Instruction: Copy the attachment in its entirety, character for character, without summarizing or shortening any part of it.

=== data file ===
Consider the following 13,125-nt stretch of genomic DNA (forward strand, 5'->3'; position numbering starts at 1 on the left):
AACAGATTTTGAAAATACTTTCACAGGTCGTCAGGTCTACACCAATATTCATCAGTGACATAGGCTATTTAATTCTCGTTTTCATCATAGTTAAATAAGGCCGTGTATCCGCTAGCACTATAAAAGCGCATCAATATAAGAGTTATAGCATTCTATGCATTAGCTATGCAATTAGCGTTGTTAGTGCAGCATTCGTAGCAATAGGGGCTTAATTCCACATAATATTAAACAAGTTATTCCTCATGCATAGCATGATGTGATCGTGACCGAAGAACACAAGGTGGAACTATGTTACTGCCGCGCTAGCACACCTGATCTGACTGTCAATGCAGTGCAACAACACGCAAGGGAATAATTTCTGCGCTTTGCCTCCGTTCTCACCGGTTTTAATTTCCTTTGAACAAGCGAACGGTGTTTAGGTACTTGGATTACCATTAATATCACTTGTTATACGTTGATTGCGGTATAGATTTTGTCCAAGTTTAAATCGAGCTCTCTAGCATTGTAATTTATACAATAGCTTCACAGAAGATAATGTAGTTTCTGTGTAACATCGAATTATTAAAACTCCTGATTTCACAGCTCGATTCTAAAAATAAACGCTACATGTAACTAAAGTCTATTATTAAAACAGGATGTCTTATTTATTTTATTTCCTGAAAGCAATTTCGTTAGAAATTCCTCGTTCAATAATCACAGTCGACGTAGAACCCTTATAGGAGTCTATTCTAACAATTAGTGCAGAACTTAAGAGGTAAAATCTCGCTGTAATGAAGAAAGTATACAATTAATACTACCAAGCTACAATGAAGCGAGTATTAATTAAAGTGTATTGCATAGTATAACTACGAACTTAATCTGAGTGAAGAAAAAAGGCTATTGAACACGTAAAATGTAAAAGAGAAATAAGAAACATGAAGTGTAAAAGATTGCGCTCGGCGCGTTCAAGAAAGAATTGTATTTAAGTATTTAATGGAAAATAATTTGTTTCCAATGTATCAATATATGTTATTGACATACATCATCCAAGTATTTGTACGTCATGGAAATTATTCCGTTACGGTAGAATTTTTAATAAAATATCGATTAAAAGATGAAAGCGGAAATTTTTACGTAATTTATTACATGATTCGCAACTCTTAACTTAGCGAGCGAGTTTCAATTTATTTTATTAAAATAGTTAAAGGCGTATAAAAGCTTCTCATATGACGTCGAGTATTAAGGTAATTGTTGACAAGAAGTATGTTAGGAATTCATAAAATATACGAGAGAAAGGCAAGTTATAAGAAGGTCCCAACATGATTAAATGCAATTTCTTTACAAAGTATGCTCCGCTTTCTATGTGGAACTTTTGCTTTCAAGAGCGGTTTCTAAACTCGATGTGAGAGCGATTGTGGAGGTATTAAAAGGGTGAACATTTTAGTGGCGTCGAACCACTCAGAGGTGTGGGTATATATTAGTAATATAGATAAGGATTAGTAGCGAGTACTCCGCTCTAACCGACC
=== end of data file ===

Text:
Consider the following 13,125-nt stretch of genomic DNA (forward strand, 5'->3'; position numbering starts at 1 on the left):
AACAGATTTTGAAAATACTTTCACAGGTCGTCAGGTCTACACCAATATTCATCAGTGACATAGGCTATTTAATTCTCGTTTTCATCATAGTTAAATAAGGCCGTGTATCCGCTAGCACTATAAAAGCGCATCAATATAAGAGTTATAGCATTCTATGCATTAGCTATGCAATTAGCGTTGTTAGTGCAGCATTCGTAGCAATAGGGGCTTAATTCCACATAATATTAAACAAGTTATTCCTCATGCATAGCATGATGTGATCGTGACCGAAGAACACAAGGTGGAACTATGTTACTGCCGCGCTAGCACACCTGATCTGACTGTCAATGCAGTGCAACAACACGCAAGGGAATAATTTCTGCGCTTTGCCTCCGTTCTCACCGGTTTTAATTTCCTTTGAACAAGCGAACGGTGTTTAGGTACTTGGATTACCATTAATATCACTTGTTATACGTTGATTGCGGTATAGATTTTGTCCAAGTTTAAATCGAGCTCTCTAGCATTGTAATTTATACAATAGCTTCACAGAAGATAATGTAGTTTCTGTGTAACATCGAATTATTAAAACTCCTGATTTCACAGCTCGATTCTAAAAATAAACGCTACATGTAACTAAAGTCTATTATTAAAACAGGATGTCTTATTTATTTTATTTCCTGAAAGCAATTTCGTTAGAAATTCCTCGTTCAATAATCACAGTCGACGTAGAACCCTTATAGGAGTCTATTCTAACAATTAGTGCAGAACTTAAGAGGTAAAATCTCGCTGTAATGAAGAAAGTATACAATTAATACTACCAAGCTACAATGAAGCGAGTATTAATTAAAGTGTATTGCATAGTATAACTACGAACTTAATCTGAGTGAAGAAAAAAGGCTATTGAACACGTAAAATGTAAAAGAGAAATAAGAAACATGAAGTGTAAAAGATTGCGCTCGGCGCGTTCAAGAAAGAATTGTATTTAAGTATTTAATGGAAAATAATTTGTTTCCAATGTATCAATATATGTTATTGACATACATCATCCAAGTATTTGTACGTCATGGAAATTATTCCGTTACGGTAGAATTTTTAATAAAATATCGATTAAAAGATGAAAGCGGAAATTTTTACGTAATTTATTACATGATTCGCAACTCTTAACTTAGCGAGCGAGTTTCAATTTATTTTATTAAAATAGTTAAAGGCGTATAAAAGCTTCTCATATGACGTCGAGTATTAAGGTAATTGTTGACAAGAAGTATGTTAGGAATTCATAAAATATACGAGAGAAAGGCAAGTTATAAGAAGGTCCCAACATGATTAAATGCAATTTCTTTACAAAGTATGCTCCGCTTTCTATGTGGAACTTTTGCTTTCAAGAGCGGTTTCTAAACTCGATGTGAGAGCGATTGTGGAGGTATTAAAAGGGTGAACATTTTAGTGGCGTCGAACCACTCAGAGGTGTGGGTATATATTAGTAATATAGATAAGGATTAGTAGCGAGTACTCCGCTCTAACCGACC